Saturday, 30 April 2011

Royal Wedding antidote

What could be more English than a beautiful countryside lane like this?

Yesterday it seemed almost the whole country stopped for the Royal Wedding.  I did too but I managed to get out while it was all still going on.  I got out on my bike for what seemed the very best Royal Wedding antidote with roads that were mostly traffic free, deserted.  Occasional glimpses of people involved bunting, flags going up and other cyclists.  What bliss!

Every cyclist I came across was friendly once again today and the sheer sight of cyclists out numbering cars was a rare delight.  I rode for just over 50 miles, much on quiet lanes and I took the above photo as an example.  I also revelled in the soft hazy sunshine - probably my favourite lighting for midday.  The ride itself seemed fairly easy going with a tail wind in the first half and I averaged just over 15mph.  By the time I got home the average had dropped to 14mph.

If this was a semi serious training ride, there are a few things of note:
  • Water - I need about 500mls per hour in these conditions (moderate riding, 18 degrees)
  • My heart rate was probably around 140 - 150 beats per minute.  For me, nice for prolonged aerobic exercise.
  • Refuelling.  This is the tricky bit, potentially.  In the past I have found it really hard to re-start after a lunch break, so I decided to try a light snack and see if it suited me, in a 20 minute break.  It worked fine.  I'm sure that skipping a proper break and rest (and eating on the go) is counter productive now.  Although my cheese sandwich and an apple were easy to digest, I still felt a tad full to start with and rather stiff, I soon loosened up.  So that was worth doing.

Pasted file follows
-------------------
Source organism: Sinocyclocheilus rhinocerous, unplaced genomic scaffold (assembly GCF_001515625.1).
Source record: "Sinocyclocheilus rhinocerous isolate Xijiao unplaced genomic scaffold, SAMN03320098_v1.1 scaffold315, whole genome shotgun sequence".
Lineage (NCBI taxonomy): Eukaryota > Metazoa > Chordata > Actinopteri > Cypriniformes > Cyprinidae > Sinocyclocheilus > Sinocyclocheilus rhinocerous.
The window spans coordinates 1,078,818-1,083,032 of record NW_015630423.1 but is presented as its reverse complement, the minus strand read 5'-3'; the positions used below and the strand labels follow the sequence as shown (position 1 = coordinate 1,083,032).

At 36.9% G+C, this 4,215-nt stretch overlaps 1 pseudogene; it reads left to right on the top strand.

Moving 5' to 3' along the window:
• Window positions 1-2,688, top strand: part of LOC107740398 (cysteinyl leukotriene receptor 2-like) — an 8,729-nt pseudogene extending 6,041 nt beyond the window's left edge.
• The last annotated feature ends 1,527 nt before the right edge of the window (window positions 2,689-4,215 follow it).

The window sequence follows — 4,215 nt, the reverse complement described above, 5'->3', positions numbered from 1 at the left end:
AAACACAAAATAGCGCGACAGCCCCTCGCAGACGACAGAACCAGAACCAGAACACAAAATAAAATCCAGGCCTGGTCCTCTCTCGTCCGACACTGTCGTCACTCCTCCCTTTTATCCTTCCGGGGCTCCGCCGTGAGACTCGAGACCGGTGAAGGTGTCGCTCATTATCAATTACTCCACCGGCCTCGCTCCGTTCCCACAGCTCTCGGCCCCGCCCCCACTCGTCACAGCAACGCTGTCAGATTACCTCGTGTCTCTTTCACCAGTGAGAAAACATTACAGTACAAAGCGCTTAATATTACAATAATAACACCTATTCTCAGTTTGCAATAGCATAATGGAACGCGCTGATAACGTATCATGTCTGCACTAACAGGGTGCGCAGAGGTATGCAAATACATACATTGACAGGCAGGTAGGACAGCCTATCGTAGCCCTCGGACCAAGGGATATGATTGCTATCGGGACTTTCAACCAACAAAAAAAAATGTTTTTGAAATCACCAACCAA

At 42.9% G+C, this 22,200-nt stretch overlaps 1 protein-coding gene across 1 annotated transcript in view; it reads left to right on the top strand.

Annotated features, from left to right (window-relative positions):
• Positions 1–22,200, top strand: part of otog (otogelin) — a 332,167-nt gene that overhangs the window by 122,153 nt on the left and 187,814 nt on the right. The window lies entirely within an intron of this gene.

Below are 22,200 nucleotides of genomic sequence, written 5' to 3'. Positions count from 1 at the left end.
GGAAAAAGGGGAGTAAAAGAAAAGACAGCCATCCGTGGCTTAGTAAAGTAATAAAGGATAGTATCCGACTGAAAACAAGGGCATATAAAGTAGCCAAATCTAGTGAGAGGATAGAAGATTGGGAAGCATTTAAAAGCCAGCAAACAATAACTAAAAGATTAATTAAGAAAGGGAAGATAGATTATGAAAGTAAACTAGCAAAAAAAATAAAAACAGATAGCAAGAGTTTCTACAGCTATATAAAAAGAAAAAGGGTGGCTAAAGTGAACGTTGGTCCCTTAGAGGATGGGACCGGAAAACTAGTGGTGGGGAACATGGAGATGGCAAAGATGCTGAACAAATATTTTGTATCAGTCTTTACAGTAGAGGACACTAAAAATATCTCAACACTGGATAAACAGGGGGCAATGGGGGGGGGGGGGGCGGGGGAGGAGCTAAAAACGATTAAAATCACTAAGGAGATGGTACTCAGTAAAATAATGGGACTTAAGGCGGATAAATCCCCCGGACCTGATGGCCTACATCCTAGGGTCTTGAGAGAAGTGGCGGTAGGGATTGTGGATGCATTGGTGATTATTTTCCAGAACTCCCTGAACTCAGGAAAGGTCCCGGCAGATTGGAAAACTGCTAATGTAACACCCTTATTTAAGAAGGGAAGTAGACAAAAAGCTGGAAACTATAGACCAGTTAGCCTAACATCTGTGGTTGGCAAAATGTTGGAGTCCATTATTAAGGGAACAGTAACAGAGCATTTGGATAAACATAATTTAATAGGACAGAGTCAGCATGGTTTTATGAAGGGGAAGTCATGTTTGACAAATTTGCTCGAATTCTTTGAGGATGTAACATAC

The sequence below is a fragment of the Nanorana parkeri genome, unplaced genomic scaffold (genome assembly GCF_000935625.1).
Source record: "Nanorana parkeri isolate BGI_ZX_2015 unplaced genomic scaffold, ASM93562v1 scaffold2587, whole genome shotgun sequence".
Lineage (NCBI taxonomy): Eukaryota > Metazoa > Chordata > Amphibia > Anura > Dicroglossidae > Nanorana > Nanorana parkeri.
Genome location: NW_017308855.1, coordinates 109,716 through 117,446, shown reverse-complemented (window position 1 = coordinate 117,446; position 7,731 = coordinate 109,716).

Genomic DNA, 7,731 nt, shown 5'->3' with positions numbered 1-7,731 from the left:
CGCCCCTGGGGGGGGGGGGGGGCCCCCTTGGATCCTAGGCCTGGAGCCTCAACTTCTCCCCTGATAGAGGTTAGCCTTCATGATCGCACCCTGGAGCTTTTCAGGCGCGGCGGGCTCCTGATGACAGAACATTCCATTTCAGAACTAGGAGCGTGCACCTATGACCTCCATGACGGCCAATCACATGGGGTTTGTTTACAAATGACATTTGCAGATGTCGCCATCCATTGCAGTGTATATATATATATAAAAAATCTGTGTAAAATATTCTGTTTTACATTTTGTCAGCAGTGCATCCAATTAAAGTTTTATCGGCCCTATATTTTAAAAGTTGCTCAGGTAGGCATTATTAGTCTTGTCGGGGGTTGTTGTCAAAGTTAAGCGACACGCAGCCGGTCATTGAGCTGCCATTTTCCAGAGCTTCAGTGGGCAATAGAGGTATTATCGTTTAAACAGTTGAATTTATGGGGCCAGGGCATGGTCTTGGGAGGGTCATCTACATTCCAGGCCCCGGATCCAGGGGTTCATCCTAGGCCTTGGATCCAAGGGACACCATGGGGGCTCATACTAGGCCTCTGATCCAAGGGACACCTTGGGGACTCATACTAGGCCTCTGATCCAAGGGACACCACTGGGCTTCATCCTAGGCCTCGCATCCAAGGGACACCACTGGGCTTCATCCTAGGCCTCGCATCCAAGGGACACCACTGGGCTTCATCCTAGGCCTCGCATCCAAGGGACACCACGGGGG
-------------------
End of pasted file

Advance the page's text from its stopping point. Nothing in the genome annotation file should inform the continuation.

• Previously I have said I'm starting to really like hills, well, that continues as I recognise the value in training through working my heartbeat and stamina up.  I'm using higher gears now I'm getting a bit fitter but it's always nice to know that 26T chainring is there should I ever need it.
  • Going down hill has scared me a few times on unfamiliar roads.  Gravel and grit on minor roads are the main hazards, along with holes and rough surfaces.  Yesterday towards home I hit 37mph on a well known hill with no problems.
  • Strong head winds have also been a pet hate in the past but less so nowadays; while not good for brisk miles it's a good way to think more deeply.

Friday, 29 April 2011

Goals to aim for - update

Here's a quick update of how I'm doing with the goals I set myself on 2nd April:

1. Detox myself
I had a caffeine free trial, just to see what it was like.  The first few hours were "noticeable" and then I carried on for a few days with no tea or coffee - but there was an exception.  The exception was a weak mug of tea, in bed, each morning.  I felt fine.